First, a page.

This is a “lovey-dovey” post for Collectively Creative, a monthly get-together where bloggers write about a central theme! Please check out the links at the bottom of this post for more fun “lovey-dovey” posts!
Have you read “The Five Love Languages” by Gary Chapman? I was encouraged to read this book before my husband and I were married, and found it very useful in understanding my soon-to-be husband 🙂 The book points out that often people show their love through their own love language, but you may not be speaking the love language of your significant other! Making dinner might make him happy, but giving him a neck-rub at the end of a long day or telling him that I appreciate how hard he works for our family will go much further in making him feel loved!
Here are the five love languages (in no particular order):
Words of affirmation
Acts of Service
You can take a quiz here to see which is your primary love language!
I took the quiz again recently, as it has been a few years, and I’ve noticed that my love language has changed over time! My primary love language used to be quality time and physical touch, but now has changed to words of affirmation and acts of service. An encouraging word or help with chores around the house and I’ll feel all warm and cared for 🙂 It is not uncommon to have two primary love languages, although they say one likely has an edge over the other. I probably shouldn’t tell my husband that I got a score of 0 for “receiving gifts”, haha! But I think he already knows that…it’s not that I don’t appreciate gifts, in fact I love receiving presents, but they just doesn’t make me feel any more or less loved by him!
Here’s a nice summary of each of the love languages, maybe you can identify yours or your significant others 🙂
Words of Affirmation
Actions don’t always speak louder than words. If this is your love language, unsolicited compliments mean the world to you. Hearing the words, “I love you,” are important – hearing the reasons behind that love sends your spirits skyward. Insults can leave you shattered and are not easily forgotten. Kind, encouraging, and positive words are truly life-giving.
Acts of Service
Can vacuuming the floors really be an expression of love? Absolutely! Anything you do to ease the burden of responsibilities weighing on an “Acts of Service” person will speak volumes. The words he or she most want to hear: “Let me do that for you.” Laziness, broken commitments, and making more work for them tell speakers of this language their feelings don’t matter. Finding ways to serve speaks volumes to the recipient of these acts.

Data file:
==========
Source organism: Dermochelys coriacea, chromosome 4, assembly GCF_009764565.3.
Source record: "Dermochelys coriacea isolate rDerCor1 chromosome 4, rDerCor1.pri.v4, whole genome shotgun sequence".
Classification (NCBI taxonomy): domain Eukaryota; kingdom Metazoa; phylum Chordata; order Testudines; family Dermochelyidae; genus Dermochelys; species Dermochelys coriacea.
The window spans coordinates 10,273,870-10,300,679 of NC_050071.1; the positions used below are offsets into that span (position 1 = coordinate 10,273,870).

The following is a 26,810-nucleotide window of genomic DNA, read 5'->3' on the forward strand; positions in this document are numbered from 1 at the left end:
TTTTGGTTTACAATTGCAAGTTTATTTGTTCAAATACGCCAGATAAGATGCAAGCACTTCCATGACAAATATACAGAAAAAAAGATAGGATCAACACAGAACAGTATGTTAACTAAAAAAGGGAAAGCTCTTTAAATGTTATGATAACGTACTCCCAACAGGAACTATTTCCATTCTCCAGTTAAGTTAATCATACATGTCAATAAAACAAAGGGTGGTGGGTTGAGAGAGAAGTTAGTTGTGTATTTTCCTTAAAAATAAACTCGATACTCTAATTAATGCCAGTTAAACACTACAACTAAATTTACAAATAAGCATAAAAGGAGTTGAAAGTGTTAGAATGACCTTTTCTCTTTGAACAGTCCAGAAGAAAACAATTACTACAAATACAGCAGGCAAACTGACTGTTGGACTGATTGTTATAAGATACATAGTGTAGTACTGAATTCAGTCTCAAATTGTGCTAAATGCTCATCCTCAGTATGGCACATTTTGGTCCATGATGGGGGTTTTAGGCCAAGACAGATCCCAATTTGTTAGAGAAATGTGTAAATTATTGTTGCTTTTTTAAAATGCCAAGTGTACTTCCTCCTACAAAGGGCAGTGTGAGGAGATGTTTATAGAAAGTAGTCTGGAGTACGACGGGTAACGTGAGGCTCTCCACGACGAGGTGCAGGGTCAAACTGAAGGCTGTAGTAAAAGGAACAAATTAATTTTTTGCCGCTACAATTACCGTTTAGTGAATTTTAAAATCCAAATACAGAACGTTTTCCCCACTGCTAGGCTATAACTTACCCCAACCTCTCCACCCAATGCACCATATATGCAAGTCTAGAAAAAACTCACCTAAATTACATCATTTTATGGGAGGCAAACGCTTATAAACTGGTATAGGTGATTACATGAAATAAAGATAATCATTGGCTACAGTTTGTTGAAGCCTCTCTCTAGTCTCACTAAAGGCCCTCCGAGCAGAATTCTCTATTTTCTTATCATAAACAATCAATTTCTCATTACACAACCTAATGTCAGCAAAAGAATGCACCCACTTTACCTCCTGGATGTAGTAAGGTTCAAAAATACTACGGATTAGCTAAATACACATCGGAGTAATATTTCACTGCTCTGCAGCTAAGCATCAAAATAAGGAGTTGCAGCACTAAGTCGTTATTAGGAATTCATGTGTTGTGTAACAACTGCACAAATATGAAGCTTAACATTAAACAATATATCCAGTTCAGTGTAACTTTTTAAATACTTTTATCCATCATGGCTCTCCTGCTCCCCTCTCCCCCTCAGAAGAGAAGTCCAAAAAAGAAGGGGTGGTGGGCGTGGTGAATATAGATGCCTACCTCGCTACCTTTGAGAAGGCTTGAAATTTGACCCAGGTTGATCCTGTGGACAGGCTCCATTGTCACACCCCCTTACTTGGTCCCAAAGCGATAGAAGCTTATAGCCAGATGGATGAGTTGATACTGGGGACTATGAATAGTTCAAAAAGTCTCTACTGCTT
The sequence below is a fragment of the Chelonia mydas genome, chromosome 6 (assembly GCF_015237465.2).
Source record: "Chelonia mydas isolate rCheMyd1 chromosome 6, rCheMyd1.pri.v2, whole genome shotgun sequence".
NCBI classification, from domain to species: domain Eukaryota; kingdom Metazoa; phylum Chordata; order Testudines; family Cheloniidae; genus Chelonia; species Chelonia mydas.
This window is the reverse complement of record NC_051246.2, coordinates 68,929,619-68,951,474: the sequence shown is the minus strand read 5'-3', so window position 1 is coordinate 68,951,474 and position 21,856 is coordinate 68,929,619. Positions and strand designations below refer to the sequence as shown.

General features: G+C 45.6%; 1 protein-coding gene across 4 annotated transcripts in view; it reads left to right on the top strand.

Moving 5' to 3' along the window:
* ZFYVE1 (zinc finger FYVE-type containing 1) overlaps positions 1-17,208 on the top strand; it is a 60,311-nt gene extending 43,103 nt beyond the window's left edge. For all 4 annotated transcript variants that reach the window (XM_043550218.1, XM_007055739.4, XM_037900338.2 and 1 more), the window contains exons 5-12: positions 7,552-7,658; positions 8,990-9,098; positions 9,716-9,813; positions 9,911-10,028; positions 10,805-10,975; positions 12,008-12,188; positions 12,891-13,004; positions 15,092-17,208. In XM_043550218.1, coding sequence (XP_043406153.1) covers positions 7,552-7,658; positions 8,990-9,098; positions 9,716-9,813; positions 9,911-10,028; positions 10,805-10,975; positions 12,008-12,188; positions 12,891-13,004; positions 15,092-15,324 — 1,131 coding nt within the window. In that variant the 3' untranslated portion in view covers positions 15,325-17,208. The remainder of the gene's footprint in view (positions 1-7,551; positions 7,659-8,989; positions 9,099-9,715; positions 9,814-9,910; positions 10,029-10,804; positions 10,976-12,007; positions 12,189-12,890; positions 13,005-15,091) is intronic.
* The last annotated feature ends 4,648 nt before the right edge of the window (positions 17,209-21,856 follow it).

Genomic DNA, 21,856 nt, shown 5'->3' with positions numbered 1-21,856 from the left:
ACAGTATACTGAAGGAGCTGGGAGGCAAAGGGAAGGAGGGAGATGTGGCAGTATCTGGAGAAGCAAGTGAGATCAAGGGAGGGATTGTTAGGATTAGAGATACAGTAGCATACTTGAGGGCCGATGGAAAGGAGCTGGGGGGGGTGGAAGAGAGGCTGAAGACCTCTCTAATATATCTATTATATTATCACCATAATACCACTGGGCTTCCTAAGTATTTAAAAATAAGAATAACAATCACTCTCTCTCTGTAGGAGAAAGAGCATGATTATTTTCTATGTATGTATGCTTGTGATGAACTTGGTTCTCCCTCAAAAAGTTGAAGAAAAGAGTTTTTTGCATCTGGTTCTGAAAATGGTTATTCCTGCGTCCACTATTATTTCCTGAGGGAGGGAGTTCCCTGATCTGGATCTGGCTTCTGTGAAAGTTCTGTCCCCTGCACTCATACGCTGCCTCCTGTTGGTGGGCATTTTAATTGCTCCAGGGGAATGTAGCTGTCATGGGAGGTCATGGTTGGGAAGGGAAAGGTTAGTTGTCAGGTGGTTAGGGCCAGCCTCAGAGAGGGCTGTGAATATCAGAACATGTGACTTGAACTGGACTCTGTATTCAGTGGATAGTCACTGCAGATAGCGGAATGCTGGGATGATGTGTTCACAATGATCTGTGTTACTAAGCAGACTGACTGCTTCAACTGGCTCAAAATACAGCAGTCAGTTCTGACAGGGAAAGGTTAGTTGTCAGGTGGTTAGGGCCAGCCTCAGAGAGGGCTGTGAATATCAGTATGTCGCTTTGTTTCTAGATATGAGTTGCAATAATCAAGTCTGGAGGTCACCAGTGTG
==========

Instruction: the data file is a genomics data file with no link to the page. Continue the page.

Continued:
This language isn’t all about the bedroom. A person whose primary language is Physical Touch is, not surprisingly, very touchy. Hugs, pats on the back, holding hands, and thoughtful touches on the arm, shoulder, or face – they can all be ways to show excitement, concern, care, and love. Physical presence and accessibility are crucial, while neglect or abuse can be unforgivable and destructive. Physical touch fosters a sense of security and belonging in any relationship.
In the vernacular of Quality Time, nothing says, “I love you,” like full, undivided attention. Being there for this type of person is critical, but really being there – with the TV off, fork and knife down, and all chores and tasks on standby – makes your significant other feel truly special and loved. Distractions, postponed dates, or the failure to listen can be especially hurtful. Quality time also means sharing quality conversation and quality activities.
Don’t mistake this love language for materialism; the receiver of gifts thrives on the love, thoughtfulness, and effort behind the gift. If you speak this language, the perfect gift or gesture shows that you are known, you are cared for, and you are prized above whatever was sacrificed to bring the gift to you. A missed birthday, anniversary, or a hasty, thoughtless gift would be disastrous – so would the absence of everyday gestures. Gifts are visual representations of love and are treasured greatly.
I was very interested to see that there is a book about your children’s love language. There’s also a quiz from that same link (just click on your children). It is divided into ages 5-8, 9-12, and teens. Since our children are too young, I played around with the quizzes, just to see how it works. They have different descriptors for the children and they are summarized here so you can see which one you think best describes your child. I think our daughter’s primary love language is quality time…she really appreciates when we sit down and play with her, involve her in our projects, or spend time cuddling while reading or watching a show together 🙂
Acts of Service
A person whose love language is acts of service likes it when others do nice things for them such as helping with chores, helping with school projects, or driving them places.
People with the love language of gifts feel good when someone gives them a special present or surprise.
People with the love language of quality time like it when others do things with them like play a game, watch television, or go to a ballgame.
Words of Affirmation
People whose love language is words of affirmation like for others to use words to tell them that they are special and that they do a good job.
People whose love language is physical touch like to receive hugs, kisses, and high-fives.
What is your primary love language? Were you surprised at all by the results?
What is your significant other or children’s love language?
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